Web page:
Mr Speaker, with permission, I will make a statement on Gaza, the middle east peace process and Syria.
The whole House will be united in concern both at the intolerable situation for the residents of southern Israel, and at the grave loss of life and humanitarian suffering in Gaza, including the particular impact on children. On
We have made clear both that Hamas bears principal responsibility for the start of the current crisis, but also that all sides have responsibilities. We quickly called on Israel to seek every opportunity to de-escalate its military response, and to observe international humanitarian law and avoid civilian casualties. At the meeting I attended in Brussels yesterday, EU Foreign Ministers condemned the rocket attacks on Israel and called for an urgent de-escalation and cessation of hostilities. We have also warned that a ground invasion of Gaza could lengthen the conflict, sharply increase civilian casualties, and erode international support for Israel’s position.
We wish to see an agreed ceasefire that stops the rocket attacks against Israel and ends Israeli military operations. Efforts to agree a ceasefire are continuing as I speak, and the UN Security Council will continue discussions on the situation today. More open access in and out of Gaza is part of any longer-term solution. We pay tribute to the efforts of the Egyptian Government and the UN Secretary-General to secure an agreed ceasefire, and have supported those efforts over the past few days. I discussed them with my European colleagues yesterday, and with the Egyptian, Israeli and Turkish Foreign Ministers over the weekend, as my right hon. Friend the Prime Minister did with Prime Minister Netanyahu and President Morsi. The Under-Secretary of State for Foreign and Commonwealth Affairs, my hon. Friend Alistair Burt, is in Ramallah today, where he will meet President Abbas, after visiting southern Israel yesterday.
There is no military solution to the crisis in Gaza or to the Israeli-Palestinian conflict. Peace becomes harder to achieve with each military confrontation, each loss of life, and the creation of facts on the ground. The only way to give the Palestinian people the state that they need and deserve, and the Israeli people the security and peace they are entitled to, is through a negotiated two-state solution, and time for this is now running out. It requires Israelis and Palestinians to return to negotiations; Israel to stop illegal settlement building; Palestinian factions to reconcile with one another; and the international community, led by the United States and supported by European nations, to make a huge effort to push the peace process forward urgently.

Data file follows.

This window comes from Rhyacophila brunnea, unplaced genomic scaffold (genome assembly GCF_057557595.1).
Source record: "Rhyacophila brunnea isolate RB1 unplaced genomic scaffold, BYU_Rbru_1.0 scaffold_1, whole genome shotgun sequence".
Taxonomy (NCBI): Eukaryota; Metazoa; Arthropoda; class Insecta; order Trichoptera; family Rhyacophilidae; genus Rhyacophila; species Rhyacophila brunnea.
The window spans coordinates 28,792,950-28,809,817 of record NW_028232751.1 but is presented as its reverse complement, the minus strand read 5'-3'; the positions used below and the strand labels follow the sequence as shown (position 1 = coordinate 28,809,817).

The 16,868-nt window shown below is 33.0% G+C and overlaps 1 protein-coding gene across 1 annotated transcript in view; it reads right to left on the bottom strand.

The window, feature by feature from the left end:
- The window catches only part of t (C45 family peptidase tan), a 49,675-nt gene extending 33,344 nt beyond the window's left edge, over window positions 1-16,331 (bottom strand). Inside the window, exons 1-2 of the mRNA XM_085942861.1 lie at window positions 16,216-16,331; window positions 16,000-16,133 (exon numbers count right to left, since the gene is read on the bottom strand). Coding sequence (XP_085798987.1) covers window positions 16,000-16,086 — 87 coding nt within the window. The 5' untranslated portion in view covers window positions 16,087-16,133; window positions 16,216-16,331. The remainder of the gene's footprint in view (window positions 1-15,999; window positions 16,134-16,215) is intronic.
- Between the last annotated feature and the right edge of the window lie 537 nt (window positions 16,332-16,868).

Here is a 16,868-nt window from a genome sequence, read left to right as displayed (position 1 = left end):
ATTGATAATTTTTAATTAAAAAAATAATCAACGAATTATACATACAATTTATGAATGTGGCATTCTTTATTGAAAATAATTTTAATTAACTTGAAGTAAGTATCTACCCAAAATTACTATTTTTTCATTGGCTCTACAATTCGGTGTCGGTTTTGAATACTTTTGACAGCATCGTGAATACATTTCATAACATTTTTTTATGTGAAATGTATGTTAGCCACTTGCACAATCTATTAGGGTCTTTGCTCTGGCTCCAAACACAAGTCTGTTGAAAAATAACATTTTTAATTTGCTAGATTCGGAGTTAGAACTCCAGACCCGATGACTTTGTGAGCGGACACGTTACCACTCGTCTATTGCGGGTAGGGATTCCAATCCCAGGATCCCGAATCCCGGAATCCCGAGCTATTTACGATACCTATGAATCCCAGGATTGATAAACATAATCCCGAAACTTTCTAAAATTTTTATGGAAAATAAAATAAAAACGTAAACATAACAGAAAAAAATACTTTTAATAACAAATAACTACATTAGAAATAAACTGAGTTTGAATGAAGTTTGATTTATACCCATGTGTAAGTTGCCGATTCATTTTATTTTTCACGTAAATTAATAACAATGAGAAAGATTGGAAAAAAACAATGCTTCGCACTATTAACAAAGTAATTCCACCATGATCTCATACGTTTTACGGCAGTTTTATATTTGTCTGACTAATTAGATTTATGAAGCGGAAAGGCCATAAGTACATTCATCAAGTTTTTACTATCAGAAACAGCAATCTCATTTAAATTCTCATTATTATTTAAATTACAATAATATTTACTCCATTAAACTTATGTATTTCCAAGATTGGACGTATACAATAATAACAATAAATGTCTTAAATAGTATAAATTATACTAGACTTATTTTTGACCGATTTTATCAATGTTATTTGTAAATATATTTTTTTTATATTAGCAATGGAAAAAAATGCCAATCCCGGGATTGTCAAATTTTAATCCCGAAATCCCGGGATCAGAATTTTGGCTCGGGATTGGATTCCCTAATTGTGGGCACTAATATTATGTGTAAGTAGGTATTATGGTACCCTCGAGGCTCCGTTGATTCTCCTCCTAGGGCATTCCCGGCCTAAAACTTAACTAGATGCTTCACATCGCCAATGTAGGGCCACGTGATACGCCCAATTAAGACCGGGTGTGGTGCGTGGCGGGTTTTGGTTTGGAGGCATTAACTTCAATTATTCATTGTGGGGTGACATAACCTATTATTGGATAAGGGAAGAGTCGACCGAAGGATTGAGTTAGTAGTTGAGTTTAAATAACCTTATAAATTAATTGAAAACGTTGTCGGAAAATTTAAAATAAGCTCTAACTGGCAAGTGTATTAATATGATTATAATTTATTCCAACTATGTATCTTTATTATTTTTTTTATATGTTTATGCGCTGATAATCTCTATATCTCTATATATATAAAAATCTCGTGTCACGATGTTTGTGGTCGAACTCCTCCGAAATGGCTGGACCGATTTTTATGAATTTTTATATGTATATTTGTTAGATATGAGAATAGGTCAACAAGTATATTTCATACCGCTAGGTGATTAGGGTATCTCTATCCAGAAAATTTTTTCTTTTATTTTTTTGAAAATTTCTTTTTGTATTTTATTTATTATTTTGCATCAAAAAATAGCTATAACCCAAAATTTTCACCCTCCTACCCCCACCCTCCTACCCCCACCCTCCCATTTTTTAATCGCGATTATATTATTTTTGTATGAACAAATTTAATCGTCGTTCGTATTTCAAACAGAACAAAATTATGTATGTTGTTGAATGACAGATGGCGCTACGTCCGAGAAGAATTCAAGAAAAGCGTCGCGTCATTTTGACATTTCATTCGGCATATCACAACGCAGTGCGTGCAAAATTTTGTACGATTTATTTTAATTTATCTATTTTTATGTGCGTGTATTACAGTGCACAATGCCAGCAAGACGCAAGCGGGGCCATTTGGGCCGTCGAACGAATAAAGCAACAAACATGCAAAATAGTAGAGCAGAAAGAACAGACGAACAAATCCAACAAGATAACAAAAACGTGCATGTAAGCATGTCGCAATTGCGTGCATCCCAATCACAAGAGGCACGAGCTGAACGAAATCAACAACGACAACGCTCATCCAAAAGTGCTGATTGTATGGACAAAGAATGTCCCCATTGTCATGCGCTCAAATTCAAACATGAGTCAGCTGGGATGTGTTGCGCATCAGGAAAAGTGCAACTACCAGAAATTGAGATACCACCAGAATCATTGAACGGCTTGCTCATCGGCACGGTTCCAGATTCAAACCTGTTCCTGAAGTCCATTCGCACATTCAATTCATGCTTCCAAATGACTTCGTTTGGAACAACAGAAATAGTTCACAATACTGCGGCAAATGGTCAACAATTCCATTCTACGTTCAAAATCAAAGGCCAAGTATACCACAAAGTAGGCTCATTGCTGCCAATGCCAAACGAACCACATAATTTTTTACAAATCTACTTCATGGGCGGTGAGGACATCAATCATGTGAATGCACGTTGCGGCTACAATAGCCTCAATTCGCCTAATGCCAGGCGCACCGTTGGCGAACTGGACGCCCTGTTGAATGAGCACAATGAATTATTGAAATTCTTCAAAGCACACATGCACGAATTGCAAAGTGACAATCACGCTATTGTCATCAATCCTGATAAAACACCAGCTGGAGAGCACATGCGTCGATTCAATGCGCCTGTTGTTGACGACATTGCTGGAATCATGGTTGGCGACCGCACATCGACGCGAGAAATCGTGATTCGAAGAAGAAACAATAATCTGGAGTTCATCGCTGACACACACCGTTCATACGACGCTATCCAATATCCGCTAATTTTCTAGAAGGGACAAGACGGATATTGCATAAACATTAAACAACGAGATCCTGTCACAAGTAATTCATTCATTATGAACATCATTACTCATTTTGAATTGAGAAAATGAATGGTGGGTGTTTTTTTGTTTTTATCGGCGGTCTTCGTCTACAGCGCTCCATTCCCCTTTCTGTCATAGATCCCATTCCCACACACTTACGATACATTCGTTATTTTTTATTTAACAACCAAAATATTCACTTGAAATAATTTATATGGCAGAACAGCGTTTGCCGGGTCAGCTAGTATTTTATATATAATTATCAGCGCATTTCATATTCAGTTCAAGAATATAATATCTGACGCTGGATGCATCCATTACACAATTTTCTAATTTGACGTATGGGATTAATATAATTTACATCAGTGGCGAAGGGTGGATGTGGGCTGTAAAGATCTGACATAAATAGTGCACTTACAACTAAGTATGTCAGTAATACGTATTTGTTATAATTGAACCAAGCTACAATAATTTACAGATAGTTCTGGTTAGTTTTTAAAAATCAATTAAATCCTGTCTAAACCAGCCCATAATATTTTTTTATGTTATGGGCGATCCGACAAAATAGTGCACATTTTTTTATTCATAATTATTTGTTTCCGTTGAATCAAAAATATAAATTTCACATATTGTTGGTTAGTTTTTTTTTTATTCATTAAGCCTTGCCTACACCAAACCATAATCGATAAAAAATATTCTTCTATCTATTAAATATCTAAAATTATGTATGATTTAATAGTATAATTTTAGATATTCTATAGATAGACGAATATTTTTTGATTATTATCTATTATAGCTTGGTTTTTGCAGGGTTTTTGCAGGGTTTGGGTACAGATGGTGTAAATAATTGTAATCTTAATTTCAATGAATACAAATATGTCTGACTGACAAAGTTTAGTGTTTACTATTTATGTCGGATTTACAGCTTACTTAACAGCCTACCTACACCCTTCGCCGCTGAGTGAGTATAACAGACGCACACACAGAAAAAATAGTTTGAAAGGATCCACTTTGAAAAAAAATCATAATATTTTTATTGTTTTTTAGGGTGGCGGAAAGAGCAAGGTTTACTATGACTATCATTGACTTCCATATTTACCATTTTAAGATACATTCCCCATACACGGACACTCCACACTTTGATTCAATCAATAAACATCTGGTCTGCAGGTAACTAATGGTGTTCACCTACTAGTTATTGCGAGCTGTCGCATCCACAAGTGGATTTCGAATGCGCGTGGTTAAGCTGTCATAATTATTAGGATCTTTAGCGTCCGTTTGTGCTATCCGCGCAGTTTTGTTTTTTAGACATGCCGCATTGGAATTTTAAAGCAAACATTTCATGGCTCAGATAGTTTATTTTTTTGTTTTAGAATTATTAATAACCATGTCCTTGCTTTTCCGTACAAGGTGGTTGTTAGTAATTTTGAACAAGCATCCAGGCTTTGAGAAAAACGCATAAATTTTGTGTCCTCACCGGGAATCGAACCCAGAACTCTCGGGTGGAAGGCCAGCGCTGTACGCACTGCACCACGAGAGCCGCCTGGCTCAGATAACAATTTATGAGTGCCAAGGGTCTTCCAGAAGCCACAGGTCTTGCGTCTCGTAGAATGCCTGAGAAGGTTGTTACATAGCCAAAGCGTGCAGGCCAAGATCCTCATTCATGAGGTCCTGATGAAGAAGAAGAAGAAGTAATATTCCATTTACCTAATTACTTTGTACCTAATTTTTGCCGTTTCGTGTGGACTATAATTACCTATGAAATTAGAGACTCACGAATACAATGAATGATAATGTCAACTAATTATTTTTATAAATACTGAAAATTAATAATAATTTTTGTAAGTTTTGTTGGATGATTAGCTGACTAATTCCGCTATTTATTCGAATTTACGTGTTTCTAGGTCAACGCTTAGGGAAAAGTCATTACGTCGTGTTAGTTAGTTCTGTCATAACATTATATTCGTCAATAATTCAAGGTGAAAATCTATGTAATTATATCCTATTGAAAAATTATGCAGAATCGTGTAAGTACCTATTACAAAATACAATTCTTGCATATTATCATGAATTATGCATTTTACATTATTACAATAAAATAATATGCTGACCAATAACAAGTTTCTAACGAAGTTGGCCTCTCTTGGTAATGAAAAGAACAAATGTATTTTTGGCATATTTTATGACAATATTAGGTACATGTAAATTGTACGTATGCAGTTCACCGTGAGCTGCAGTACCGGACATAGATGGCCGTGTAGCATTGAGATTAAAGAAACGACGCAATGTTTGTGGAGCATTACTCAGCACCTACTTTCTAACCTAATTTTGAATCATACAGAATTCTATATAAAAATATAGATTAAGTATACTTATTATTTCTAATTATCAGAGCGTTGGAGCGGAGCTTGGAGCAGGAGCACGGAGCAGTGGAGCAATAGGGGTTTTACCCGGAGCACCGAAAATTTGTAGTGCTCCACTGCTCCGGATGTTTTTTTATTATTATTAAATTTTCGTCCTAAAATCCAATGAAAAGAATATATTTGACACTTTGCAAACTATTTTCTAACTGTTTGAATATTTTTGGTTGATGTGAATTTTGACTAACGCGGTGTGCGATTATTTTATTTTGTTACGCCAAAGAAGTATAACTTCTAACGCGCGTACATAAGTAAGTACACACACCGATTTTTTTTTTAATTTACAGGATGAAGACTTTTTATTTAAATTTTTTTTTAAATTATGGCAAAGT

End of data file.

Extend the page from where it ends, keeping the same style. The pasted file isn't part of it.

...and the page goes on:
While there is any chance of achieving a return to talks in the coming months, we continue to advise President Abbas against attempts to win Palestinian observer state status at the United Nations through a vote in the UN General Assembly. We judge that that would make it harder to secure a return to negotiations, and could have very serious consequences for the Palestinian Authority. Our collective goal must be a two-state solution based on 1967 borders with agreed land swaps, Jerusalem as the capital of both states, and a just settlement for refugees, so while we support Palestinian aspirations and understand the pressures on President Abbas, we urge him to lead the Palestinians into negotiations and not to risk paralysing the process, but we also urge Israel equally to make every effort to restart negotiations, before the window for a two-state solution closes altogether.
The urgency of all of this is underlined by the conflict in Syria. The whole House will join me in condemning the barbaric violence by the Assad regime, which continues its aerial warfare against Aleppo, Homs and Damascus itself. Thirty thousand people have died already, and more than 100 are still being killed each day. Countless homes, clinics, hospitals and essential infrastructure, such as water and sanitation systems, have been destroyed or severely damaged, and between 1 million and 3 million people have been displaced from their homes. There are appalling reports of rape and sexual violence by Government forces and militia, and as a form of torture in regime detention centres, which the UN Human Rights Council-mandated commission of inquiry has said could be prosecuted as crimes against humanity.
There are now well over 400,000 refugees in neighbouring countries. The impact on young Syrians is particularly acute, since 50% of all Syrian internally displaced persons and refugees are children. We are increasing our humanitarian assistance as the crisis grows and winter approaches, and our appeals to other members of the international community to give far more to UN relief efforts have been intensified. Our £53.5 million in humanitarian assistance so far includes £9.7 million for the World Food Programme to feed 80,000 people inside Syria each month; £4 million to the UN Refugee Agency to provide shelter and other basic relief items; and £9.7 million to other relief agencies for medical services and supplies, food parcels, water and sanitation services, distribution of blankets and hygiene kits.
In neighbouring countries, we have given £10 million for the UN Refugee Agency to provide shelter, protection, registration, and water and sanitation services to refugees; £5 million to the World Food Programme to feed 20,000 people; and £6 million to UNICEF to provide education and trauma support for children, and water and sanitation services. In Cairo last week, I called on other countries to increase their contribution to the relief effort, which the UN has described as “critically underfunded”. But what is urgently needed is a political transition to new and legitimate leadership that reflects the will of the Syrian people and that can end the violence and begin to rebuild the country with regional and international support. On